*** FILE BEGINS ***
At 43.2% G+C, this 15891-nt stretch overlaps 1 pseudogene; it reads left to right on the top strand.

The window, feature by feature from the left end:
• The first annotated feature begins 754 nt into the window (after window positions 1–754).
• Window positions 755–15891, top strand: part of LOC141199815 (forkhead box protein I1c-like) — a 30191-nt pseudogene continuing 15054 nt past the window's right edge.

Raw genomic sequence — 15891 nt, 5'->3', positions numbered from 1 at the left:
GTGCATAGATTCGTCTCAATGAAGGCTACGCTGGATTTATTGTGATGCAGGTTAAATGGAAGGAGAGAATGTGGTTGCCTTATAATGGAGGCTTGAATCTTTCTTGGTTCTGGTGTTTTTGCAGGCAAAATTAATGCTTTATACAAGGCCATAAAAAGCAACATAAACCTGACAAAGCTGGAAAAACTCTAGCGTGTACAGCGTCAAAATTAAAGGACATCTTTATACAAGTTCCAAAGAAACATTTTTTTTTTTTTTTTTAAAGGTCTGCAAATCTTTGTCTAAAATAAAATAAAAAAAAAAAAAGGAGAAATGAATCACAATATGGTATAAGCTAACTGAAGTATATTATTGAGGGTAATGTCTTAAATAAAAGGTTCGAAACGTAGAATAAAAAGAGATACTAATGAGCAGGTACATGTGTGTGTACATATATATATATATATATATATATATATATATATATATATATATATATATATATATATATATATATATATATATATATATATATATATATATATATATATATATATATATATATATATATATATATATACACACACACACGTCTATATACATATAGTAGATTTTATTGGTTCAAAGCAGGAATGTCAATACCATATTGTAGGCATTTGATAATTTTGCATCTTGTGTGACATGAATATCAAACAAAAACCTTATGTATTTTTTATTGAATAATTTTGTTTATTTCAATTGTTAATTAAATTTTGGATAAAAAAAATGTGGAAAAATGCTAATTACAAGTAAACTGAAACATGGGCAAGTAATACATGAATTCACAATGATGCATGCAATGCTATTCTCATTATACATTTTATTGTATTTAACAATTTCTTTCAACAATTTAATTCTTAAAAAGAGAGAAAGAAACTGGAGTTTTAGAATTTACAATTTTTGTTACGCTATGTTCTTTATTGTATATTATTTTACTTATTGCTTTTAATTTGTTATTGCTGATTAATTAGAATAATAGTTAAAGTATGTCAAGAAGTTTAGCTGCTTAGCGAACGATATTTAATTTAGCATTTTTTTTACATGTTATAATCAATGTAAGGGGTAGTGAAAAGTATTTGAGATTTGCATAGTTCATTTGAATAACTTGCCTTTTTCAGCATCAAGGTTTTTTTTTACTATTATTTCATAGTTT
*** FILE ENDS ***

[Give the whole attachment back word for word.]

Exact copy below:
At 43.2% G+C, this 15891-nt stretch overlaps 1 pseudogene; it reads left to right on the top strand.

The window, feature by feature from the left end:
• The first annotated feature begins 754 nt into the window (after window positions 1–754).
• Window positions 755–15891, top strand: part of LOC141199815 (forkhead box protein I1c-like) — a 30191-nt pseudogene continuing 15054 nt past the window's right edge.

Raw genomic sequence — 15891 nt, 5'->3', positions numbered from 1 at the left:
GTGCATAGATTCGTCTCAATGAAGGCTACGCTGGATTTATTGTGATGCAGGTTAAATGGAAGGAGAGAATGTGGTTGCCTTATAATGGAGGCTTGAATCTTTCTTGGTTCTGGTGTTTTTGCAGGCAAAATTAATGCTTTATACAAGGCCATAAAAAGCAACATAAACCTGACAAAGCTGGAAAAACTCTAGCGTGTACAGCGTCAAAATTAAAGGACATCTTTATACAAGTTCCAAAGAAACATTTTTTTTTTTTTTTTTAAAGGTCTGCAAATCTTTGTCTAAAATAAAATAAAAAAAAAAAAAGGAGAAATGAATCACAATATGGTATAAGCTAACTGAAGTATATTATTGAGGGTAATGTCTTAAATAAAAGGTTCGAAACGTAGAATAAAAAGAGATACTAATGAGCAGGTACATGTGTGTGTACATATATATATATATATATATATATATATATATATATATATATATATATATATATATATATATATATATATATATATATATATATATATATATATATATATATATATATATATATATATATATATATATACACACACACACGTCTATATACATATAGTAGATTTTATTGGTTCAAAGCAGGAATGTCAATACCATATTGTAGGCATTTGATAATTTTGCATCTTGTGTGACATGAATATCAAACAAAAACCTTATGTATTTTTTATTGAATAATTTTGTTTATTTCAATTGTTAATTAAATTTTGGATAAAAAAAATGTGGAAAAATGCTAATTACAAGTAAACTGAAACATGGGCAAGTAATACATGAATTCACAATGATGCATGCAATGCTATTCTCATTATACATTTTATTGTATTTAACAATTTCTTTCAACAATTTAATTCTTAAAAAGAGAGAAAGAAACTGGAGTTTTAGAATTTACAATTTTTGTTACGCTATGTTCTTTATTGTATATTATTTTACTTATTGCTTTTAATTTGTTATTGCTGATTAATTAGAATAATAGTTAAAGTATGTCAAGAAGTTTAGCTGCTTAGCGAACGATATTTAATTTAGCATTTTTTTTACATGTTATAATCAATGTAAGGGGTAGTGAAAAGTATTTGAGATTTGCATAGTTCATTTGAATAACTTGCCTTTTTCAGCATCAAGGTTTTTTTTTACTATTATTTCATAGTTT